Jeremy Corbyn did well in the general election, confounding his critics. In the immediate aftermath, he presented Labour’s defeat as a famous personal victory. The Tories have helped him get away with it, of course, in the weeks since, by being quite exceptionally useless.

Now the Tory high command is so terrified of being out of touch with younger voters that for its next trick it is setting up a parliamentary smash (with the DUP) on transgender rights, in which it will presumably end up having to rely on Labour support to force through measures about which there is likely to be deep public scepticism. In this way, yet again, policy and events flow in a direction dictated by Jeremy Corbyn, Marxist menace, fan of Hugo Chavez and supporter of the IRA.

Not that any of that past record seems to matter to those among a new generation of voters who have concluded that the trouble with history is that it is all in the past and its lessons can thus be discounted. No, ignore the lessons of history and you risk revisiting the failures of the past. The sins of socialism will become very much apparent, and shockingly contemporary, if this bunch of Corbynite scoundrels ever get in and start doing what the hard left does during the resulting run for the exits on the economy. You think McDonnell (fan of Lenin and Trotsky) and assorted hoods will be able to resist “emergency measures” such as capital controls, theft and mass nationalisation? Wake up.

Corbyn is not getting it all his own way, however. There is potential trouble in paradise it seems, on the question of student fees and debt.

A pledge to scrap fees, costed in the short term at a whopping £11.2bn, helped win Corbyn the support of younger voters at the general election. Others youngsters were irked at the injustice of the housing bubble, and their own inability to get on the ladder. But fees were the totem.

Towards the end of the campaign an excited Corbyn went further. He would “deal” with total student debt, he said. The impression given by him and Corbynistas was that the £11.2bn was simply a down payment on the elimination of student debt in its entirety.

Now, after the election, that pledge has been downgraded by Corbyn into an “aspiration.” Beware the word “aspiration” in politics. It means “not a chance”. Think of it this way. I aspire to own a vineyard just outside Bordeaux in 2030 and to join the Rolling Stones, but that doesn’t mean either thing is going to happen.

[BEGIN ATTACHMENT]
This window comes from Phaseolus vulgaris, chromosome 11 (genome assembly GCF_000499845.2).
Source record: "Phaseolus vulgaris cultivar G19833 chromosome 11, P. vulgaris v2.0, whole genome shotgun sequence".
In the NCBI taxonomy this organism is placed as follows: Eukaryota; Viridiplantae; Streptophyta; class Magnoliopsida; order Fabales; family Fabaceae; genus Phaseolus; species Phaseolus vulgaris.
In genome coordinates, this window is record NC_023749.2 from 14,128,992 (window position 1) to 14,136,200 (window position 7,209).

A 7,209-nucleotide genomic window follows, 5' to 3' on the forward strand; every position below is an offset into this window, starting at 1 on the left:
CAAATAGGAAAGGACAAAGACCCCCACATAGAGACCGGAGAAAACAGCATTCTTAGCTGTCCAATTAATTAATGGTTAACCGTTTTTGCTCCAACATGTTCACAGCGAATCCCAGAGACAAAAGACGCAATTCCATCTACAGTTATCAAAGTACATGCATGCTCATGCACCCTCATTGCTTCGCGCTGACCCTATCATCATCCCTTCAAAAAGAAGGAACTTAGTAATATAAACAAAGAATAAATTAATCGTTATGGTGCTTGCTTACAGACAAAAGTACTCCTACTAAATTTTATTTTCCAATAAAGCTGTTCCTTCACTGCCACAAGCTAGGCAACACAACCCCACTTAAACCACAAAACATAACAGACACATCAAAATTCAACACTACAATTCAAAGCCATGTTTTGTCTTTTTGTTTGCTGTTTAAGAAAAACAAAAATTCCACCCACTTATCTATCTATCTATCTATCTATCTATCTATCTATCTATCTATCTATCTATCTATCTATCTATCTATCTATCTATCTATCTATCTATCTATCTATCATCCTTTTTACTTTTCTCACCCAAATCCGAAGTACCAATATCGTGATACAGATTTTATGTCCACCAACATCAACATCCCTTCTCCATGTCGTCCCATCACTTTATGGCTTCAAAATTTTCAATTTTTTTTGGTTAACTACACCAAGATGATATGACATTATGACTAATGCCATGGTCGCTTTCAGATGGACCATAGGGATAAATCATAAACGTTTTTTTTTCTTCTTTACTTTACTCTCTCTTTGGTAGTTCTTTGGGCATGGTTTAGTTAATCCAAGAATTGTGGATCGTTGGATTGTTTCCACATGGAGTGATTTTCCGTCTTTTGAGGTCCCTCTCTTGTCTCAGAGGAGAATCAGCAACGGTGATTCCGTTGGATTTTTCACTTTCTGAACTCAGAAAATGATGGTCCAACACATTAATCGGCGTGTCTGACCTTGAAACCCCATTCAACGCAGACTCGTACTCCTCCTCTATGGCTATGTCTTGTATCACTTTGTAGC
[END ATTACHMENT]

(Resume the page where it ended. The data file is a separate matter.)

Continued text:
Hilariously – honestly, the bloke is beyond parody – Corbyn now admits in an interview with Andrew Marr at the weekend that when he said during the campaign he would deal with the entire student debt, he did not know how much it would cost to wipe out. The answer is around £100bn. What’s £100bn between friends? One hundred billion here, one hundred billion there, and soon you’re talking a real trillion.

In a rational environment, this sophistry and charlatanry would surely make youngsters take another look at Corbyn and wonder if they had been fooled at the election and duped into believing him. Indeed, isn’t Corbyn’s pious pitch – that he is not like all the other politicians – revealed to be utter tosh?

In Won’t Get Fooled Again, The Who’s 1971 post-1960s masterpiece about disillusion and revolutionary con artists, one of the best lines goes as follows:

“And the parting on the left, is now parting on the right. And the beards have all grown longer overnight.”

It closes with an enduring observation:

“Meet the new boss. Same as the old boss.”

Corbynism is a new version of an old story, in which the revolutionary charlatan gets people excited and then stitches them up when he has what he wants.

But what do The Who know? They’re old. Ancient history. And what can history ever teach us? A lot, in the case of Corbyn. His brand of economics results in disaster and misery, as is demonstrated whenever it is tried. Furthermore, he is a late-flowering narcissist in love with the adoration and the applause of the crowds at rallies. Don’t trust him one bit.